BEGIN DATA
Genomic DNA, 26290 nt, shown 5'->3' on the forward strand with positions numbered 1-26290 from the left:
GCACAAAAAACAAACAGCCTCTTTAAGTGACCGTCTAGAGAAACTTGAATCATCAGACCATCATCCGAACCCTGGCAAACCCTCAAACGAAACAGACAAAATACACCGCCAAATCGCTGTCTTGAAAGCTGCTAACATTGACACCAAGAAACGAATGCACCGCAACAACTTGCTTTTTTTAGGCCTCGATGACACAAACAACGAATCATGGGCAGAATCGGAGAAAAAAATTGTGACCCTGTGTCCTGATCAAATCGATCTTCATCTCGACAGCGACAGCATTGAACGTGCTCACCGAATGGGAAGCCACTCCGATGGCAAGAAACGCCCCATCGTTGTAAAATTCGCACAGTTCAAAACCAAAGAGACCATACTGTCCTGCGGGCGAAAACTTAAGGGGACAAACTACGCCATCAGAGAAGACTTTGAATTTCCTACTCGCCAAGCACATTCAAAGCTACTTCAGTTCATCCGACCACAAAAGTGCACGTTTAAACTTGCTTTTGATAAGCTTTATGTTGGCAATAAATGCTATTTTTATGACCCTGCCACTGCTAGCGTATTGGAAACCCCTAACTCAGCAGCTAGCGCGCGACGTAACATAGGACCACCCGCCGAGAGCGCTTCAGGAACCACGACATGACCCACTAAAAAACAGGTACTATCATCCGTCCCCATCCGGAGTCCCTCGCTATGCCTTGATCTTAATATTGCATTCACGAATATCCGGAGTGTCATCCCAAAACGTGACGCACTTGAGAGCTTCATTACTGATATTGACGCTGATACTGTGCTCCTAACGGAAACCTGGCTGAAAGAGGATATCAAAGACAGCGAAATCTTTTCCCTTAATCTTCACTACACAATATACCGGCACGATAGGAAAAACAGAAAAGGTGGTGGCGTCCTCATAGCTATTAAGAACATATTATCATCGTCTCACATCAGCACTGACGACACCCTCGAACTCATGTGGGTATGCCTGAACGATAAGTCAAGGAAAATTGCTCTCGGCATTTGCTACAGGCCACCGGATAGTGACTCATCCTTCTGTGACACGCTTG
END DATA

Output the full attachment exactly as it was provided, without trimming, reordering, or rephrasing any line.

Genomic DNA, 26290 nt, shown 5'->3' on the forward strand with positions numbered 1-26290 from the left:
GCACAAAAAACAAACAGCCTCTTTAAGTGACCGTCTAGAGAAACTTGAATCATCAGACCATCATCCGAACCCTGGCAAACCCTCAAACGAAACAGACAAAATACACCGCCAAATCGCTGTCTTGAAAGCTGCTAACATTGACACCAAGAAACGAATGCACCGCAACAACTTGCTTTTTTTAGGCCTCGATGACACAAACAACGAATCATGGGCAGAATCGGAGAAAAAAATTGTGACCCTGTGTCCTGATCAAATCGATCTTCATCTCGACAGCGACAGCATTGAACGTGCTCACCGAATGGGAAGCCACTCCGATGGCAAGAAACGCCCCATCGTTGTAAAATTCGCACAGTTCAAAACCAAAGAGACCATACTGTCCTGCGGGCGAAAACTTAAGGGGACAAACTACGCCATCAGAGAAGACTTTGAATTTCCTACTCGCCAAGCACATTCAAAGCTACTTCAGTTCATCCGACCACAAAAGTGCACGTTTAAACTTGCTTTTGATAAGCTTTATGTTGGCAATAAATGCTATTTTTATGACCCTGCCACTGCTAGCGTATTGGAAACCCCTAACTCAGCAGCTAGCGCGCGACGTAACATAGGACCACCCGCCGAGAGCGCTTCAGGAACCACGACATGACCCACTAAAAAACAGGTACTATCATCCGTCCCCATCCGGAGTCCCTCGCTATGCCTTGATCTTAATATTGCATTCACGAATATCCGGAGTGTCATCCCAAAACGTGACGCACTTGAGAGCTTCATTACTGATATTGACGCTGATACTGTGCTCCTAACGGAAACCTGGCTGAAAGAGGATATCAAAGACAGCGAAATCTTTTCCCTTAATCTTCACTACACAATATACCGGCACGATAGGAAAAACAGAAAAGGTGGTGGCGTCCTCATAGCTATTAAGAACATATTATCATCGTCTCACATCAGCACTGACGACACCCTCGAACTCATGTGGGTATGCCTGAACGATAAGTCAAGGAAAATTGCTCTCGGCATTTGCTACAGGCCACCGGATAGTGACTCATCCTTCTGTGACACGCTTG